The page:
Easy Split Peasy

Mmmm, sludge.

Mmmm, sludge.

I know it’s technically spring, but around these parts, it’s still split-pea weather.

We had an all too brief dalliance with sunshine and lollipops a week or two ago, but now, nothing but gray and rain and that deep chill that rises up from the ground through your boots and permeates your entire being from the inside out.

Which is just my way of saying it’s cold and wet and I would like a big bowl of soup, please.

Lately that means split pea soup. Lots of it. This version is super hearty and comforting, guaranteed to punch the chill right in the face.

(Of course, in the last couple of days that I’ve been working on this post, the forecast has turned to sun for the next week. Usually spring is a gloomy, sodden affair around here, so I thought I was safe posting a recipe for soup. Stupid Oregon. Although I suppose I should be happy for the unexpected sun.)

I first started making this dish something like four years ago, based on a recipe from a special edition on soups and stews by Cook’s Illustrated, back when I used to buy magazines printed on actual paper.

I followed that recipe pretty faithfully until I misplaced it somewhere, and had to wing it based on my own pretty faulty memory, which is to say I basically made it up on the spot because I could not for the life of me remember the split pea to liquid ratio. It came out surprisingly delicious.

What this little experience taught me was to go ahead and take the plunge. When I was just a wee lass, I spent many many days at the pool before I ever worked up the courage to jump off the diving board. I knew how to swim. I could hold my breath like a little fish. But that diving board was scary. Until one day my friend did it, and basically shamed me into trying. So I climbed up there, all nerves and butterflies, and took the plunge. My instincts kicked in and before I could even register what was happening, I popped back up to the surface. My body knew what to do even if my brain didn’t.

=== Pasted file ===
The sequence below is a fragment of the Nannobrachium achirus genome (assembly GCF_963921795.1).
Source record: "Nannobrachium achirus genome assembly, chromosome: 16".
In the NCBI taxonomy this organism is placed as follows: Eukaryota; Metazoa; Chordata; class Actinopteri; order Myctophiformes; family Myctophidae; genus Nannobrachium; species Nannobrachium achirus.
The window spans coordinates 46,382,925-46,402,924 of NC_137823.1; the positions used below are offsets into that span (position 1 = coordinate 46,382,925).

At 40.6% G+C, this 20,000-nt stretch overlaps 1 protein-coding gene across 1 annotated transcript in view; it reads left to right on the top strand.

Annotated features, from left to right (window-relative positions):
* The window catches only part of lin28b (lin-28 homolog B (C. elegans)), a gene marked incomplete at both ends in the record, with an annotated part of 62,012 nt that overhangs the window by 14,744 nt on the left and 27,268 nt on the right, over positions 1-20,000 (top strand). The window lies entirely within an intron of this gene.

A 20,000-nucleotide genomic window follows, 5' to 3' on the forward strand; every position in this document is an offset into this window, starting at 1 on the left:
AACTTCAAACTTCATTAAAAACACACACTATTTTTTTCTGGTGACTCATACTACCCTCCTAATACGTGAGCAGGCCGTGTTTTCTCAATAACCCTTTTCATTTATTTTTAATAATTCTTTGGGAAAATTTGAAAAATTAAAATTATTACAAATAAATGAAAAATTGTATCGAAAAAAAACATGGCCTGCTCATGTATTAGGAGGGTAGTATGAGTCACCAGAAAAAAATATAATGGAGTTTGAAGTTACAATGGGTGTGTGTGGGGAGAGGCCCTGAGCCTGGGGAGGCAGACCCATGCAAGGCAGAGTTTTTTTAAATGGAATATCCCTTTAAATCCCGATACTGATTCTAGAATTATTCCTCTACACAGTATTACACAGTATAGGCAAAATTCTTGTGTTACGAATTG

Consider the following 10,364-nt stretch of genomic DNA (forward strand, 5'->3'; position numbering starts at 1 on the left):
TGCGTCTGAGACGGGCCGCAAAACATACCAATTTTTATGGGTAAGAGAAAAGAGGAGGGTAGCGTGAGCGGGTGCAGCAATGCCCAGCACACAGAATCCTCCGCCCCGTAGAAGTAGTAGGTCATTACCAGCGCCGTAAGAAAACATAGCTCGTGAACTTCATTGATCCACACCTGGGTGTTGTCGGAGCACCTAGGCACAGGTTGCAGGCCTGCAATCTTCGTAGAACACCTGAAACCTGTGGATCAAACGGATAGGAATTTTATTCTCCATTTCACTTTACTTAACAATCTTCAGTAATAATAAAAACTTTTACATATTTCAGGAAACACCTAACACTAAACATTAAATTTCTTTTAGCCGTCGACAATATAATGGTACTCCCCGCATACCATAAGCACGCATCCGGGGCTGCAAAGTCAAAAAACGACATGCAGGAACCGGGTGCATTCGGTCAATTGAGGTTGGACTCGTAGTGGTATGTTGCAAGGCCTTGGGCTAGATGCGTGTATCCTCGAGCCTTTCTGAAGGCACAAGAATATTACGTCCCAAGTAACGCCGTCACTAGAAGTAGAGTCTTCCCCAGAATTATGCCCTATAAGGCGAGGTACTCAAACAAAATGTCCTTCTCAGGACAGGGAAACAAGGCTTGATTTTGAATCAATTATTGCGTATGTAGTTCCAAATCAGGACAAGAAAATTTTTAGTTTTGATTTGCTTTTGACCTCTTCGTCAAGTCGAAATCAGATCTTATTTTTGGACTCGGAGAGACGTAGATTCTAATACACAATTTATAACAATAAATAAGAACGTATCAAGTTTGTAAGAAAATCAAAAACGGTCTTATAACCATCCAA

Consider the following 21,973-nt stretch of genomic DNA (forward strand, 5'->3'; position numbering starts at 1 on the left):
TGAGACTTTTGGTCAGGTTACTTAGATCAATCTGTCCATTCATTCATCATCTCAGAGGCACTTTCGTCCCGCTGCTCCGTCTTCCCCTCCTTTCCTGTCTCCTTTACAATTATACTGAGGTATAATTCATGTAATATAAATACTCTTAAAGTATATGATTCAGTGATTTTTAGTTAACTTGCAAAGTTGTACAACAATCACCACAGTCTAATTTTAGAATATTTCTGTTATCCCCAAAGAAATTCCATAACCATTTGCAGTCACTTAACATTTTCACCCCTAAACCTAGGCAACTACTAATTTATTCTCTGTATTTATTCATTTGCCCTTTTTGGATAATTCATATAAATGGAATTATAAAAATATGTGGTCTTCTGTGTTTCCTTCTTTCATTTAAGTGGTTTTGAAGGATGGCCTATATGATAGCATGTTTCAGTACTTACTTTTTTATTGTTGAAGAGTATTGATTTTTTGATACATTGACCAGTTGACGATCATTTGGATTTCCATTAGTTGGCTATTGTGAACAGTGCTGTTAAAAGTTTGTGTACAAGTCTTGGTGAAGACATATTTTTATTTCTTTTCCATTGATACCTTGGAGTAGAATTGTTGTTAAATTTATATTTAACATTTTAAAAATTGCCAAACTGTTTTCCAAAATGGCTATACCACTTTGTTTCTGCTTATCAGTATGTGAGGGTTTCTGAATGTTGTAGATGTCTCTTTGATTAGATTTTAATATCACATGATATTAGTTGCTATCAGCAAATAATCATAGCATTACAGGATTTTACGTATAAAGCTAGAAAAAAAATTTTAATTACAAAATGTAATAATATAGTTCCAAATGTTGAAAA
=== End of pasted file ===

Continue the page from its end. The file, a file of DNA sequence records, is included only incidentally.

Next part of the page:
I know, deep thoughts, right?

Up until I lost that recipe for split pea soup, I tended to stick pretty closely to recipes as written, which I culled from only the most trusted of sources. Then I would scroll through the comments looking for reviews and helpful hints. If the recipe employed new techniques, I would research them ad infinitum before trying them.

But I had been cooking fairly frequently for several years by then, and reading up on all sorts of cookery, and I suppose subconsciously absorbing the fundamentals in my own way. It helped that the special edition on soups included a primer on how to make soup.

I guess I knew more than I realized, and truly, soup is pretty hard to mess up.

So armed with my working knowledge of split pea soup, and soup in general, I whipped up a batch, tasting and tweaking along the way. I sort of bumbled my way through, but my body knew what to do. I have since found that Cook’s Illustrated recipe again, but I never use it anymore. Instead I make my bumble version, fine-tuning it a bit every time. This is the latest version.

Easy Split Peasy

Adapted from Cook’s Illustrated

Recipe notes: This is a very easy recipe to make, with very basic ingredients. But it does, however, take a while for the split peas to magically transform from tasteless little BBs into crazy goodness, at least a full hour. If you try to cut it short, the results are somewhat meh. Believe me I’ve tried. Some stuff just takes a while to cook, that’s all there is to it. So if you’re planning to make this for dinner, it’s wise to get an early start. For those who work, it’s probably best to make this on the weekend, when you have a bit more leeway in the schedule. Waiting for a pot of this after a long day at work is just asking for a hangry meltdown. There are all sorts of ways to make split pea, but the one true method, is to cook the soup at a relatively high heat until the split peas pretty much fall apart – no blending required. This also turns the soup into a delicious, thick sludge that turns almost solid in the fridge. Of course, not everyone is as fond of sludge as we are, but it’s easy enough to adjust the consistency with a bit of extra water and seasoning. In fact, that is the one big variable of this recipe – you can get very different consistencies depending on how high the heat is, and whether or not the pot is covered. So even if you follow the instructions to a T (although the instructions are none too precise), the consistency can still vary quite a bit. It’s hard to predict sometimes, but easy to fix. If your soup is too thick after an hour, simply add some water and salt to taste. If it’s too soupy, just turn up the heat, keep the lid off and let some of that liquid evaporate. I should mention that this version calls for a fair amount of veggies, more than most recipes, because, well, I like veggies. Also, this version has no ham or bacon because I rarely have them on hand. I use bouillon instead to add a bit of flavor, or when I have it, bacon fat, which I keep in the freezer.